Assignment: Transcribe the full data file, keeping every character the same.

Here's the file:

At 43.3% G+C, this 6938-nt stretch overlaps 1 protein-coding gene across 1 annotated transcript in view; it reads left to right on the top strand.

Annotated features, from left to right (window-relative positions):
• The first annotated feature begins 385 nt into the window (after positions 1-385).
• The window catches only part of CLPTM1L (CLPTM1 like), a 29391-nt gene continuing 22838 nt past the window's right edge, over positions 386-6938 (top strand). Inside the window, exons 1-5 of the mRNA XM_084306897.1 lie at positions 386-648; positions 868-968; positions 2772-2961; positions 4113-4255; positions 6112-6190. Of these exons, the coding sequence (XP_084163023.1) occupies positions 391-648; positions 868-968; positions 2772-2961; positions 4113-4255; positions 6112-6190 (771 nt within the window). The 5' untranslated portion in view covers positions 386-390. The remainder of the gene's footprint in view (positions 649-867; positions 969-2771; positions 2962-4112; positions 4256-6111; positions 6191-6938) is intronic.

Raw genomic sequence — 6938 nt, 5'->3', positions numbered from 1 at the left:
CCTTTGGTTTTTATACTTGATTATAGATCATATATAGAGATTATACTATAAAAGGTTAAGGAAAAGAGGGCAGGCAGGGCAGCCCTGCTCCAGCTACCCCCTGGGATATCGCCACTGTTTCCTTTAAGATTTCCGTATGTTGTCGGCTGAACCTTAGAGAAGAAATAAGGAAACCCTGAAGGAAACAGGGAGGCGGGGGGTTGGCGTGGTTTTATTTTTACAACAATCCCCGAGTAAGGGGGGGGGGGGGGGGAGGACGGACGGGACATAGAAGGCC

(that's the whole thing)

At 43.3% G+C, this 6938-nt stretch overlaps 1 protein-coding gene across 1 annotated transcript in view; it reads left to right on the top strand.

Annotated features, from left to right (window-relative positions):
• The first annotated feature begins 385 nt into the window (after positions 1-385).
• The window catches only part of CLPTM1L (CLPTM1 like), a 29391-nt gene continuing 22838 nt past the window's right edge, over positions 386-6938 (top strand). Inside the window, exons 1-5 of the mRNA XM_084306897.1 lie at positions 386-648; positions 868-968; positions 2772-2961; positions 4113-4255; positions 6112-6190. Of these exons, the coding sequence (XP_084163023.1) occupies positions 391-648; positions 868-968; positions 2772-2961; positions 4113-4255; positions 6112-6190 (771 nt within the window). The 5' untranslated portion in view covers positions 386-390. The remainder of the gene's footprint in view (positions 649-867; positions 969-2771; positions 2962-4112; positions 4256-6111; positions 6191-6938) is intronic.

Raw genomic sequence — 6938 nt, 5'->3', positions numbered from 1 at the left:
CCTTTGGTTTTTATACTTGATTATAGATCATATATAGAGATTATACTATAAAAGGTTAAGGAAAAGAGGGCAGGCAGGGCAGCCCTGCTCCAGCTACCCCCTGGGATATCGCCACTGTTTCCTTTAAGATTTCCGTATGTTGTCGGCTGAACCTTAGAGAAGAAATAAGGAAACCCTGAAGGAAACAGGGAGGCGGGGGGTTGGCGTGGTTTTATTTTTACAACAATCCCCGAGTAAGGGGGGGGGGGGGGGGAGGACGGACGGGACATAGAAGGCC